I made that call together with the Prime Minister. We discussed it with all the stakeholders. Maybe one or two expressed their concerns. Everybody knows that something has to be done. There are no quick fixes. The only long-term solution is to make sure there is stability in international prices, which unfortunately a middle level player like Sri Lanka cannot do. But is seems that the shelf prices in international markets haven’t reduced, so there is something wrong somewhere. As of now, I don’t seem to be getting the answers as to where the problem actually is.

The intervention is something I feel is necessary. We have received the nod from the Cabinet for this, but we haven’t utilized that mandate yet. If the prices further reduce, then we will intervene.

This scenario was there in 2008 during the Iraq war. The Tea Board intervened at the auctions to stabilize the prices. Although the same factors may not be there in 2008, the principle is that when intervention takes place, there is some amount of success.


The rubber sector’s situation does not look too good. What is being done to revive this space? Is it even possible?
The situation is not as bad. The rubber prices seem to be seasonal and are fluctuating. We hope within the first quarter of 2016 the prices will pick up. Unlike in tea where the smallholders actually depend on the industry for income, demographics for rubber are a bit different.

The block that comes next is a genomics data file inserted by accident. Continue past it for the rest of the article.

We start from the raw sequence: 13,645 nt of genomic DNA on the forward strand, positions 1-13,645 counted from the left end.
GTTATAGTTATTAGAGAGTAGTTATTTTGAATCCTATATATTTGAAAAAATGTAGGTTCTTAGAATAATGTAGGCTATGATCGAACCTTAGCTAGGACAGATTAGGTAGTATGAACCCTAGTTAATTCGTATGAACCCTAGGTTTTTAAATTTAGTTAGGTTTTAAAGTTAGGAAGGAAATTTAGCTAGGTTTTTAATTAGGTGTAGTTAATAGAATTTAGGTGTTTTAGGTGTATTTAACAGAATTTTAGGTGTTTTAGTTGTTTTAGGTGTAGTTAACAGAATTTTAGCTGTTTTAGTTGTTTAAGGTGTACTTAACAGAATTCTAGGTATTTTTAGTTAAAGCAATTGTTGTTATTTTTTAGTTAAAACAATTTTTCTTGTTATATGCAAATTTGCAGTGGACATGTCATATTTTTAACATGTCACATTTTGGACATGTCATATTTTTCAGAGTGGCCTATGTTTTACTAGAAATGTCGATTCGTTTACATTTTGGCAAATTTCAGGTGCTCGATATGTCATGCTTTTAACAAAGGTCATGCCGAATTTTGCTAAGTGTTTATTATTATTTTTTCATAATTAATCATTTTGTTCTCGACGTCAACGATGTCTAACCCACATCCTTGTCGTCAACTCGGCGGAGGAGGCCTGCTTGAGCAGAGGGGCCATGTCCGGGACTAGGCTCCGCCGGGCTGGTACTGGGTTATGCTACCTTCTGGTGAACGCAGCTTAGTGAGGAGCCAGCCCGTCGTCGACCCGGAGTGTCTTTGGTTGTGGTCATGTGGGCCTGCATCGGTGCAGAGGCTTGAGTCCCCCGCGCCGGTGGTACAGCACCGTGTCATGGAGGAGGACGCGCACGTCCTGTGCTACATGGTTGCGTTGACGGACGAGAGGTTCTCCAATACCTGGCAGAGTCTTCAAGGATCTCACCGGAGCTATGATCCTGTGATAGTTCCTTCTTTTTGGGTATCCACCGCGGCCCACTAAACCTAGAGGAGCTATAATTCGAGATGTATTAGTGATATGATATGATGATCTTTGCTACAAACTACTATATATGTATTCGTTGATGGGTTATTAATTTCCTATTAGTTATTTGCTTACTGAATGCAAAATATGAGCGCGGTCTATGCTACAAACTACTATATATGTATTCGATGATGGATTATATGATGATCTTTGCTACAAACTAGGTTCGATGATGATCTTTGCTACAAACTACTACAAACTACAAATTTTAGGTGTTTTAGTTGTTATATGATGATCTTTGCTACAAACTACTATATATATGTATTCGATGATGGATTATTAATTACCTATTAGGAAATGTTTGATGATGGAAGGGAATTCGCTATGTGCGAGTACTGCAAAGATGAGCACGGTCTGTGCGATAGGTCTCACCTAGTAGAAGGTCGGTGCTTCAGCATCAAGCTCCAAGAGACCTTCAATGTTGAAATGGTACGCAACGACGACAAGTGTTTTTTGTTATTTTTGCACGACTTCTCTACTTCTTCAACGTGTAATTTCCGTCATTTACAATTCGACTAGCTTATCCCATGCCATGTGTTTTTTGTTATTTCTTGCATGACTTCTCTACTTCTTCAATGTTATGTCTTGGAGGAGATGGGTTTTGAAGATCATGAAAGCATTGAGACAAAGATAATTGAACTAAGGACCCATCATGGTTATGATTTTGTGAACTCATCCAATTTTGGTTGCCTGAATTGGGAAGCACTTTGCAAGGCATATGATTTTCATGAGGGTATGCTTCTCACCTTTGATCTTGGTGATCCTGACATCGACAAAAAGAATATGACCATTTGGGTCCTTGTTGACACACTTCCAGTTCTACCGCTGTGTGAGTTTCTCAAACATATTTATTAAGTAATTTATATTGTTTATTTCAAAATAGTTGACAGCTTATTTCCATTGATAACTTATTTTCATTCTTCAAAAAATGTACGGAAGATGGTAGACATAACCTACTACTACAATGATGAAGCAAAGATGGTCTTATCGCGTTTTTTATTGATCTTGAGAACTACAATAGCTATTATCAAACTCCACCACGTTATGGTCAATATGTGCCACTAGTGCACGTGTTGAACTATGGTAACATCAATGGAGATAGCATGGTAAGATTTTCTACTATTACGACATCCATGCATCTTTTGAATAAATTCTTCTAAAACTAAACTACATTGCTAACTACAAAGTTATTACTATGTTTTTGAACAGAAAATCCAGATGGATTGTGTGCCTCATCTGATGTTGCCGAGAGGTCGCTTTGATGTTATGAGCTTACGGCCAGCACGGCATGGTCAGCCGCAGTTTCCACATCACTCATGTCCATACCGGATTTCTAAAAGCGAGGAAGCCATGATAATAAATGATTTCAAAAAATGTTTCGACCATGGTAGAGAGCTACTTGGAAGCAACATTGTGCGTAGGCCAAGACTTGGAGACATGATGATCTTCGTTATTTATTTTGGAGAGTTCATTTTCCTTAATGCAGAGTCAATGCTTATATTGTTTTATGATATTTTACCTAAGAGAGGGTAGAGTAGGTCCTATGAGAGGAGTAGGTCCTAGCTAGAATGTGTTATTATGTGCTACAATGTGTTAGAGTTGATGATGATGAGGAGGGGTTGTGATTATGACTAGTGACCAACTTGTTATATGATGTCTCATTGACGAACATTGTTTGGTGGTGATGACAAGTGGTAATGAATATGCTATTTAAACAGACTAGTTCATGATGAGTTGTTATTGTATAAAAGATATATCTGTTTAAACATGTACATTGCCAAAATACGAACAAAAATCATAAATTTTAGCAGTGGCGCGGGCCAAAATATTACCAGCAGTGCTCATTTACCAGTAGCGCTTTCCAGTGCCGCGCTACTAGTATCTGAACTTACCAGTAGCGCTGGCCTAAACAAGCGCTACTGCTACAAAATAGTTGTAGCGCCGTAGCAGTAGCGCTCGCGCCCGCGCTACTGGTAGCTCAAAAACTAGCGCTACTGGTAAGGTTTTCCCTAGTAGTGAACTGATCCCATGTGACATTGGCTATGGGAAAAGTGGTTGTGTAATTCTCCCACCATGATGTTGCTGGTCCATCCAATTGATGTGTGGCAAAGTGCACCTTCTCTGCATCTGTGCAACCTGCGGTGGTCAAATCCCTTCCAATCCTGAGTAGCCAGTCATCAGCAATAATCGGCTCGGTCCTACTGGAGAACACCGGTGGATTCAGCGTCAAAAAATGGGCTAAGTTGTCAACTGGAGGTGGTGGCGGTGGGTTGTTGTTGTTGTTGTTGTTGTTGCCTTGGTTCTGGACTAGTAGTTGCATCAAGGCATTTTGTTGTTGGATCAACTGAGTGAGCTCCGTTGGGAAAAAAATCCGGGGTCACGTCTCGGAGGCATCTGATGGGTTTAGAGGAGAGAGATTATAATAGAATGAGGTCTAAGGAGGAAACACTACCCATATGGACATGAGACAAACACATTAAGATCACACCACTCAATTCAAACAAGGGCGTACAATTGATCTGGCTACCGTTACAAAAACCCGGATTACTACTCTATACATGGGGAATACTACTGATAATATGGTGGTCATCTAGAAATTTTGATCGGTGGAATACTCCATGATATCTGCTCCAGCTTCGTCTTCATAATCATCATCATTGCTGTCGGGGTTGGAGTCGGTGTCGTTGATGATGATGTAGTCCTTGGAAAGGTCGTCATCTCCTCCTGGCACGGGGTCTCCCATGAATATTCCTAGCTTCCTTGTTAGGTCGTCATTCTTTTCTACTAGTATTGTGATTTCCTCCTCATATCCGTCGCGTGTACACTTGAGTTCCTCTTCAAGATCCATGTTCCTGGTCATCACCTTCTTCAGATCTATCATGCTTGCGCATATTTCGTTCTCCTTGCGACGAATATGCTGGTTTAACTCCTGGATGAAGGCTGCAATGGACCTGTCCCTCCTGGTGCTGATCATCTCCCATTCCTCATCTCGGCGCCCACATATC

Rubber holders seem to have estates as an offshoot of their income. Mostly the middle-class government servants and professionals seem to have small rubber estates, so there is a bit of change in that.

We will ensure that the rubber industry will go on, as it is one that has been there for a long time. I am trying to stabilize the prices, but it is difficult to do without government intervention.

I stress the opportunity for value addition in rubber is huge.  We have formulated the rubber master plan 2015-2024, which has a number of activities planned. If we can implement this, I think the long-term sustainability of this industry can be looked into seriously.

The master plan envisages altogether nine goals, such as capturing 0.5 percent share of the global market on rubber production, gaining 1.5 percent share of the global natural rubber market and adding value to at least 85 percent of the rubber produced in the country, while the remaining 15 percent will be exported as specialty raw rubber under a Sri Lankan brand.